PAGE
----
It is unlikely that the measures adopted to counteract Covid-19 will result in a reconsideration of the HAPPI principles which we adopt in our approach to good design for the elderly. Generous space standards and natural light in the circulation spaces, avoiding an institutional feeling whilst encouraging social interaction, will always be desirable given that pandemics are the exception rather than the rule. The social and psychological benefits of shared facilities and community ‘hubs’, where these are lacking in the neighbourhood, are well-attested.  The provision of external spaces, both private and communal, opening onto areas of planting, trees and the natural environment are essential and vehicular circulation should comply with Homezone principles where pedestrian movement is given priority over vehicles.

In such responsibly managed living environments it is likely that health, fitness and wellness will improve, leading to increased longevity. A recent report commissioned by the Extra Care Charitable Trust shows that older people benefit from improved physical and mental health in Later Living Villages, resulting in cost savings to the NHS. The study into healthy ageing was carried out by Aston and Lancaster Universities and demonstrated that residents in such communities:

  • are more physically active (75% increase in exercise)
  • benefit from a reduced risk of falls (18%)
  • are less anxious (23%)
  • have an increased walking speed
  • were ‘never or hardly ever’ lonely (86.5%)
  • have improved autobiographical (24%) and memory (17%) recall
  • can delay or reverse the onset of frailty

On the other hand, social distancing is a form of social isolation with potential physical and mental health consequences. Getting the management procedures in place to respond rapidly to any infection will help to ensure that such benefits are maintained. Adding to this the emerging innovations, including telecare and tele-healthcare technologies, will reduce the risk for residents, staff, and visitors alike.

It is the need to be close to family, friends and facilities which attracts older people into the city, often having raised their families in the leafy suburbs. Lock-downs may become more frequent in the future if these are seen by successive governments as the best method of avoiding the worst effects of a pandemic but the fundamental advantages of social integration over social isolation will remain the primary driving force.

Managing infection

Quarantine has been used for centuries as a method of avoiding the spread of infection. I anticipate that at the first hint of a potential pandemic new management protocols will require that all residents go into lock-down until a comprehensive process of testing has been undertaken. Testing will become all-encompassing: Residents, staff, friends and visitors will all have to pass the test to enter the building- this requirement is likely to drive innovation to make this a simple, straightforward and inexpensive process.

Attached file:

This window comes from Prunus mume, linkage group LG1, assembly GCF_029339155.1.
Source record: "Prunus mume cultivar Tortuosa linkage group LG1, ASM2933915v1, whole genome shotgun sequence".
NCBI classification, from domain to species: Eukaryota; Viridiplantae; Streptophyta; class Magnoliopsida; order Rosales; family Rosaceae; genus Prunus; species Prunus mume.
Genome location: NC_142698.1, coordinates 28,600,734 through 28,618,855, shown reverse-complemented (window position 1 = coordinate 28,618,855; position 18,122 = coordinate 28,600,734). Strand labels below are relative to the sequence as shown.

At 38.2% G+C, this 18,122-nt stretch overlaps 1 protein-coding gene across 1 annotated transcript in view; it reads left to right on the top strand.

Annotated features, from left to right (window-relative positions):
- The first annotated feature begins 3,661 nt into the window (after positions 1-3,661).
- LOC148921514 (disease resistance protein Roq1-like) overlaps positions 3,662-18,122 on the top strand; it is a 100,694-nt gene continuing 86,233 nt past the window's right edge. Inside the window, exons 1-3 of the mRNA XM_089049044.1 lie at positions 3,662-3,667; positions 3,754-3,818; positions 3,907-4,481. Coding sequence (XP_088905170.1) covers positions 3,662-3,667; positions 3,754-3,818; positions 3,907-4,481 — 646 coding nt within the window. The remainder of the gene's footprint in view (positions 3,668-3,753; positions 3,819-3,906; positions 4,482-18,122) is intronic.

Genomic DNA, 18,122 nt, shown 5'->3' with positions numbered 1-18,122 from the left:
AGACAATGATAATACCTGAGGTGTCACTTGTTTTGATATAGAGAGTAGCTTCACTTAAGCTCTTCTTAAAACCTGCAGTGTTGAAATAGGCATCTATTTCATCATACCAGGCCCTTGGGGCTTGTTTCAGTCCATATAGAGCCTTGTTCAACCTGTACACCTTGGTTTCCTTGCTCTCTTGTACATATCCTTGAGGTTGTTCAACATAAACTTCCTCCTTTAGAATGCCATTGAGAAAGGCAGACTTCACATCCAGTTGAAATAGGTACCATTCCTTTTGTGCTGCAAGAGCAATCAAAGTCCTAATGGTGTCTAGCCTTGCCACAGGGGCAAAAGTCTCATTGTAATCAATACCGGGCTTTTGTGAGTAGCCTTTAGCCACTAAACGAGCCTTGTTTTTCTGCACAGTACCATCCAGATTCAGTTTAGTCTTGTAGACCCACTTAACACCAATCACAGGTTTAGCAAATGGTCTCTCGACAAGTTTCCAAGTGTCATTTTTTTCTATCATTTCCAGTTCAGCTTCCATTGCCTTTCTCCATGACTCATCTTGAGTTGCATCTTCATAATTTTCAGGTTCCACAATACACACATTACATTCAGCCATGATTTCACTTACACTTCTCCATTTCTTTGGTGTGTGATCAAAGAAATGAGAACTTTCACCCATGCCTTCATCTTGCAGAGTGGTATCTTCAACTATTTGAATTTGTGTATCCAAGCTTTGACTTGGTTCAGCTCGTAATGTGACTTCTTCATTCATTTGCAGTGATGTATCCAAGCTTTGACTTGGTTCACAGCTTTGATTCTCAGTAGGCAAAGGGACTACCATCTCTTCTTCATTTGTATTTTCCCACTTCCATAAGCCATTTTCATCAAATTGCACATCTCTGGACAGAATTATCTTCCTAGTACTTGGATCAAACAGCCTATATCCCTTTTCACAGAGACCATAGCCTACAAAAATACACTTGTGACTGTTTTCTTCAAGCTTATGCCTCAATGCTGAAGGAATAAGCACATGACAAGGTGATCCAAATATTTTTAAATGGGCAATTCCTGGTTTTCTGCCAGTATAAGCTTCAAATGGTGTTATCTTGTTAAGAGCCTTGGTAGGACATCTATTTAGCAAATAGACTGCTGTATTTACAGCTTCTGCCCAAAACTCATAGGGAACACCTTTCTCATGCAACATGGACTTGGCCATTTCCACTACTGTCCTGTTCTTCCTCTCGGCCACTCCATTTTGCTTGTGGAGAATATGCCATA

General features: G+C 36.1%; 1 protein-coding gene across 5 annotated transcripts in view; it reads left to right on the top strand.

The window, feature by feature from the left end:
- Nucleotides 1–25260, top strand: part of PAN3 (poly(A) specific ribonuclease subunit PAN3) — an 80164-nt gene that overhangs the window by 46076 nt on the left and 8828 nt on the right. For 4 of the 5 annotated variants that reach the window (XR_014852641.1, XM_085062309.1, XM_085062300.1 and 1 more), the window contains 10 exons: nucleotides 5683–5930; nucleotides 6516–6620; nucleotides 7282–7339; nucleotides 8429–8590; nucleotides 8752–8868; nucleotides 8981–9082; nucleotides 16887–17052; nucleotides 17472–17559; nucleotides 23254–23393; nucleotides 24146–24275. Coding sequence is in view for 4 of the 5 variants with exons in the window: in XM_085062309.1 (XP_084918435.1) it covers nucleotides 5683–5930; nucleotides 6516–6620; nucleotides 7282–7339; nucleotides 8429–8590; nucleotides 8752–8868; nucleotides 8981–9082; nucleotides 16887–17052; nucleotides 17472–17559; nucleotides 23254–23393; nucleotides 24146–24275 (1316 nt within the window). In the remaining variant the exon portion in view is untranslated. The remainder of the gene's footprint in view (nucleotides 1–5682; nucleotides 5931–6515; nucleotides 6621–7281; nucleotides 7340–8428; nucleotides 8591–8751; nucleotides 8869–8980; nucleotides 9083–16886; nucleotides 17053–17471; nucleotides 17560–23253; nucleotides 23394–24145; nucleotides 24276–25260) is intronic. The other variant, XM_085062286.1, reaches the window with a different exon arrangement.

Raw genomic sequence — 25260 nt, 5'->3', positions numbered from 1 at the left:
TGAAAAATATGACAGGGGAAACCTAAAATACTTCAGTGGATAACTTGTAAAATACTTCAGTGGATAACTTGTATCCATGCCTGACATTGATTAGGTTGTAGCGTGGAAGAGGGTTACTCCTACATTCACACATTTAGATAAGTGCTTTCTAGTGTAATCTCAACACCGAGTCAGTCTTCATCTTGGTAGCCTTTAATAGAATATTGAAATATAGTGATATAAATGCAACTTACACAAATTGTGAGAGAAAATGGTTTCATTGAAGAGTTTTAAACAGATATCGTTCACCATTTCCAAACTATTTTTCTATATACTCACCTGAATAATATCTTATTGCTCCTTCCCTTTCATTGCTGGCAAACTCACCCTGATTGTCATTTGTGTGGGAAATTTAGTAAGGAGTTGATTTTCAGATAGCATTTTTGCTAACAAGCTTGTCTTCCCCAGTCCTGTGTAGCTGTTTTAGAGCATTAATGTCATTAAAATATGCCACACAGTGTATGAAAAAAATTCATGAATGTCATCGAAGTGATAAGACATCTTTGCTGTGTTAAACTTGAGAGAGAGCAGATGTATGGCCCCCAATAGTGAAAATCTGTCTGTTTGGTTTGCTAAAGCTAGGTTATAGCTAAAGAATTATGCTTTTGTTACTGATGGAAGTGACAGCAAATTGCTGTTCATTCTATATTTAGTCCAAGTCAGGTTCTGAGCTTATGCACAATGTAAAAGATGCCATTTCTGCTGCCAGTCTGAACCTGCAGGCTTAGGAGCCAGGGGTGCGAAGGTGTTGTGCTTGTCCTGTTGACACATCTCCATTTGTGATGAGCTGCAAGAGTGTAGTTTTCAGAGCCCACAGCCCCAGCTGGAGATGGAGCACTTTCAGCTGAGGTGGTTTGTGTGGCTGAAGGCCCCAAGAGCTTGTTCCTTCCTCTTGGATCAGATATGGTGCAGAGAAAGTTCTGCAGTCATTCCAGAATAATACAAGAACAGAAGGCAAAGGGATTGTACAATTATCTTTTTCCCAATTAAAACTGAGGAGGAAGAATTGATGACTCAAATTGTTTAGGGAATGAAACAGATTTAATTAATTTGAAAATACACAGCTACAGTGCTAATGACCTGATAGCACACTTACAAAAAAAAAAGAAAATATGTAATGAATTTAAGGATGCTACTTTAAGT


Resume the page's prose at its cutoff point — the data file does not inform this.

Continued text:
Free movement of staff will be curtailed – at present staff sometimes move between operators which increases the risk of cross infection. In effect, the village operators will have built a virtual wall around their premises. But this will not preclude the strategic coordination of non-human resources and the sharing of information amongst operators. Alongside this, village operators will ensure that they have an abundance of PPE and clinical on-site facilities which will enable residents to be properly cared for on-site rather than having to be transferred to hospital, wherever possible. Given that some PPE has a limited shelf life this will also call for further development and innovation.

It is alarming to see the difficulties which nursing homes are experiencing at present where a high degree of close-contact care is provided. Care homes have complained that they cannot get hold of the necessary PPE as it has mostly been acquired by the NHS. This oversight is concerning considering that there are three times as many beds provided within care homes compared to hospital beds in the UK. The fact is that no public or private sector organisation has been fully prepared for the speed of onset of the lock-down. No astute organisation will be caught out twice.

Later Living Villages, unlike care homes, have experienced a much lower rate of infection – largely because of the relatively low levels of hands-on care provided and the compartmentalisation of the village into individual homes, whether flats or houses. Residents also tend to be younger, fitter and more able to resist infection. Depriving people of the right to visit nearby parks and open spaces has been perceived as a particularly oppressive measure by some and will need to be given more consideration in any future pandemic. It should not be beyond our wit, as a civilised society, to introduce procedures and protective measures which enable us to continue to enjoy the benefits of such spaces.

Technological innovation

The pandemic will require Later Living to enter the digital age and will act as the catalyst that ignites the need for tech innovation to enable better care, communications, and management: from video platforms to keep residents connected to deployed robots to interact with residents.